I wanted to collect seeds from this, but had no idea how so I just left them alone. Later in the season, I found a bird had started eating from this, which exposed the small gray/black seeds nicely. I am glad to know this provides food for the birds.


On Apr 29, 2009, redcamaro350ss from Statesville, NC wrote:

This plant DOES NOT like a lot of moisture. Started it from seed this year in a class at NCSU. The greenhouse workers flooded the flats continually which caused most plants to thrive but the Ratibidas have not done well at all. Moving them to a much drier place this week and hoping they will pull through.


On Dec 27, 2007, JedS from Shawnee Mission, KS wrote:

Awesome, tough, drought tolerant prairie plant that thrives in clay soil!!! Vibrant yellow flowers bloom in the middle of the hot, dry, eastern Kansas summers, and survive our winters too. I love to see American Goldfinches stand so balanced and feed on the tops of them while the plants sway in the wind.


On Jan 4, 2006, Illinois_Garden from Fox River Grove, IL (Zone 5a) wrote:

I have several of these that I planted a two summers ago. They need absolutely no maintenance (they're native here), they enjoy nearly full sun in my garden, and they're drought tolerant. They bloom consistently from mid-July through the end of August. I have some issues with the wind beating them up quite a bit, in a natural state they're buffered by the other plants in the field, which isn't the case as border plants in my perennial garden.


On Oct 11, 2004, tcfromky from Mercer, PA (Zone 5a) wrote:

Grayhead prairie coneflower is a perennial plant 3 to 5 feet tall. It is characterized by a number of lanceolate, toothed leaves in a clump. Few to numerous flower stalks arise from the clump with few leaves along the stalk.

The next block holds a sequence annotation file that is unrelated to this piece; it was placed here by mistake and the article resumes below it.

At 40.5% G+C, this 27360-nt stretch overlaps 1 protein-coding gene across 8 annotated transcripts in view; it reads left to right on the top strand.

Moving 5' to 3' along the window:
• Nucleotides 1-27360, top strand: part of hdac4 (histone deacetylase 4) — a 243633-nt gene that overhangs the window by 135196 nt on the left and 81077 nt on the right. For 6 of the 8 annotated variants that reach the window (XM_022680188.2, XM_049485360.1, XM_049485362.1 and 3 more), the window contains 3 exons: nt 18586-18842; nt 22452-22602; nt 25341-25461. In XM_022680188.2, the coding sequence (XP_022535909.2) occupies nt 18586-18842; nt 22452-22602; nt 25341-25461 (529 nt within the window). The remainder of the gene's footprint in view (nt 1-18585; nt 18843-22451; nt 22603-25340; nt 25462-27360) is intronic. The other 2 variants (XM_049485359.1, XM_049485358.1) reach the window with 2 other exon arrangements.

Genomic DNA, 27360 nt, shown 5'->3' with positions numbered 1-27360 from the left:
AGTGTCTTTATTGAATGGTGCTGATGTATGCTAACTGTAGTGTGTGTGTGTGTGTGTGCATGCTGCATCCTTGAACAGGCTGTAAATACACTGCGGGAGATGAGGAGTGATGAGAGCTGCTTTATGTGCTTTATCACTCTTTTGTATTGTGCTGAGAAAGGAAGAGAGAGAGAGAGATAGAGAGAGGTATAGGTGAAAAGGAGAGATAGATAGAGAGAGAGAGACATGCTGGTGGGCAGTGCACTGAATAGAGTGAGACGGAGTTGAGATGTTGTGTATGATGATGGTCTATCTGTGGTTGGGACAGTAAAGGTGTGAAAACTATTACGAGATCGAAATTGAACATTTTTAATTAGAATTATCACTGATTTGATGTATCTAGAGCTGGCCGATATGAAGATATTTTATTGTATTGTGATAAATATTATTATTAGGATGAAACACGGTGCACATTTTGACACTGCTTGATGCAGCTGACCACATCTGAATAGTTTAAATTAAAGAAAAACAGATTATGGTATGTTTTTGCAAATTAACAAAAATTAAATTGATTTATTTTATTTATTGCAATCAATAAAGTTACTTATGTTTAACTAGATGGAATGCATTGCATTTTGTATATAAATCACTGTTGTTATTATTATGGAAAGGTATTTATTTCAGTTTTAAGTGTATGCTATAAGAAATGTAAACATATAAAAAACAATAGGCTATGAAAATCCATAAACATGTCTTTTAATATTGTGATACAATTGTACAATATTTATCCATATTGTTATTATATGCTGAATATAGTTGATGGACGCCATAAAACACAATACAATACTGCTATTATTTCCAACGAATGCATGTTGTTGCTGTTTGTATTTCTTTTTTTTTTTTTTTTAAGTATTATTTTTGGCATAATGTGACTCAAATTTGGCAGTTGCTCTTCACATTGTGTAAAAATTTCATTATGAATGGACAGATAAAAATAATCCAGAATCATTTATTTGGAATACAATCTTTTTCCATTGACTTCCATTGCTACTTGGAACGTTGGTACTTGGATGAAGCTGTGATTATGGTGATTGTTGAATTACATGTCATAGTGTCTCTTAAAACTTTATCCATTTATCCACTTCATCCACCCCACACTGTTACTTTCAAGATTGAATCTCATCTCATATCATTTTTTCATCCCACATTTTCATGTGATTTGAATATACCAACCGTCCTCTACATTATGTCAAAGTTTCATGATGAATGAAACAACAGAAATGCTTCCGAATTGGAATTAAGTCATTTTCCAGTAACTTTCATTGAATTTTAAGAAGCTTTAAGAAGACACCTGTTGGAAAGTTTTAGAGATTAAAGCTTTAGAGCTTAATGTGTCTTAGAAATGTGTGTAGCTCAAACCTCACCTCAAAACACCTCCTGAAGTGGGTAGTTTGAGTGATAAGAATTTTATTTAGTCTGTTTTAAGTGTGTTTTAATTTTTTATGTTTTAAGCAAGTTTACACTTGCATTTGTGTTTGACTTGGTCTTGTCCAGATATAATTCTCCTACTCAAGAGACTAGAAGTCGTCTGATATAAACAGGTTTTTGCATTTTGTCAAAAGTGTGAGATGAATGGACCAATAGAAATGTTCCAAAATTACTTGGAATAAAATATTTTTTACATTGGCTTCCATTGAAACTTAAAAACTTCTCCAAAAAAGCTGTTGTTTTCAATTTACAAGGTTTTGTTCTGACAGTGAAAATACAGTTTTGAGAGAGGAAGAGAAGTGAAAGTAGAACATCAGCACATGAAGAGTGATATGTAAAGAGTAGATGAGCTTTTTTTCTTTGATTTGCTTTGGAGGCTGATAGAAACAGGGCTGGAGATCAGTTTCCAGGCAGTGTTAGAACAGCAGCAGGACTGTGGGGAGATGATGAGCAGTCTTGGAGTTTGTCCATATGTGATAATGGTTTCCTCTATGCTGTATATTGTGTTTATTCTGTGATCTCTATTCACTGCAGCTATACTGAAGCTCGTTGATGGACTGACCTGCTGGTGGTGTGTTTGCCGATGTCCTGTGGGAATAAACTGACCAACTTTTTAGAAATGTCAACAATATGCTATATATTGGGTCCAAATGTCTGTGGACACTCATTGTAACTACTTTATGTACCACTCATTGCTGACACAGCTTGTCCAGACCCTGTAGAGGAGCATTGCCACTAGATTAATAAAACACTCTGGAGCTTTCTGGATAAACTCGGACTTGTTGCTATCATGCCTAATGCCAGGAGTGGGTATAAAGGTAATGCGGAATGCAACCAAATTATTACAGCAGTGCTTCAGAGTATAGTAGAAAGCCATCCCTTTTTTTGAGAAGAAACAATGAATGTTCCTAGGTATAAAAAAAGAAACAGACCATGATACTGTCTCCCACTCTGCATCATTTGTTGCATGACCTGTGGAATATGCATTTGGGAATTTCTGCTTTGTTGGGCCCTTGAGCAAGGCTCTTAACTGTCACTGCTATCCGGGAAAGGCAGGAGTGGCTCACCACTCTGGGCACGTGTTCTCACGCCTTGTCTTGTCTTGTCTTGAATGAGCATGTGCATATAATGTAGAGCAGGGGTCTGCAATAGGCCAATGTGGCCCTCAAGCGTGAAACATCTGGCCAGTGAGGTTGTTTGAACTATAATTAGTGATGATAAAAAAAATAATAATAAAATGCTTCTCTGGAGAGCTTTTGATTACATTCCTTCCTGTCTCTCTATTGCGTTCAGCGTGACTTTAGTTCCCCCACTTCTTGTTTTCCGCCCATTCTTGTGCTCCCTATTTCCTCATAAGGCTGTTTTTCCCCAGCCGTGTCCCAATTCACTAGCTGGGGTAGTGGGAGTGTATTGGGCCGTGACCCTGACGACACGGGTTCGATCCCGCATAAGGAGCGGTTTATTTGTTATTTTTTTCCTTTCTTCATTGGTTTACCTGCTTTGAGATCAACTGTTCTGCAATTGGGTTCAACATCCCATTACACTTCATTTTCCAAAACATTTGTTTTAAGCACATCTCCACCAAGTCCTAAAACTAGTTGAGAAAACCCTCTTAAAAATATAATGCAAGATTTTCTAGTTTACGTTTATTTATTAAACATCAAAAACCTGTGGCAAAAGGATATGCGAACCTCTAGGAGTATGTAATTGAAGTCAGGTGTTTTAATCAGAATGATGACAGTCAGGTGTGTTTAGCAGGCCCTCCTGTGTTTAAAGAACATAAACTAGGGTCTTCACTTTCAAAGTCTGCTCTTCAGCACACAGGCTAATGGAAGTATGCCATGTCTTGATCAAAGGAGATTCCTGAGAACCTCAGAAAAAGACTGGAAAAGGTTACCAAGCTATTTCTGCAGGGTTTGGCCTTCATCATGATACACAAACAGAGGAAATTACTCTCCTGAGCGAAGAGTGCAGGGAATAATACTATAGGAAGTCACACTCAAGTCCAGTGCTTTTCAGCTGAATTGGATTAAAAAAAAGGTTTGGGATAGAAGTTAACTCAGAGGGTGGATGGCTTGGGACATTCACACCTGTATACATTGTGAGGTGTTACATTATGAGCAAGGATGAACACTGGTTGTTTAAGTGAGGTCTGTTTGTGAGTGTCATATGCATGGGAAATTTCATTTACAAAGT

Grayhead prairie coneflower is found in well-drained soils from moist to dry. It prefers full sun but can tolerate partial shade. It can be found in prairies, woodland edges and savannas.

Pioneers used the dried seed heads like cedar chips to protect clothing.


On Sep 7, 2004, gardengirl57200 from Bismarck, ND (Zone 3b) wrote:

I received this plant compliments of a bird. They grow wild in the prairies here and do not transplant well, but do grow readily from seed. It looks very nice in with yarrow and Sweet William. It does self-seed but not to the extent that it becomes a pest. It tolerates the extremes of our weather very well.


On Mar 22, 2004, mrmcoy from Seattle, WA wrote:

these are great plants! very low maintenence-I grew them for years in my garden in Indiana-the finches loved the dried seed heads, and I used to love watching them bob around on the dried stems working them for the seed-self sow, and the plants are fairly long lived as individuals as well-my best plants literally grew in gravel along the edge of a driveway where they sowed themselves-once that stand became established-they were so lovely and so tough! Even though they self sow I wouldnt characterize them as invasive at all-I never had any touble with them in that regard-great meadow plant. One thing I would say is that if you are the 'perfect well manicured' garden type-they are probably not your thing-they are rangey, gangley and full of character! they also attract butterflys, which is n... read more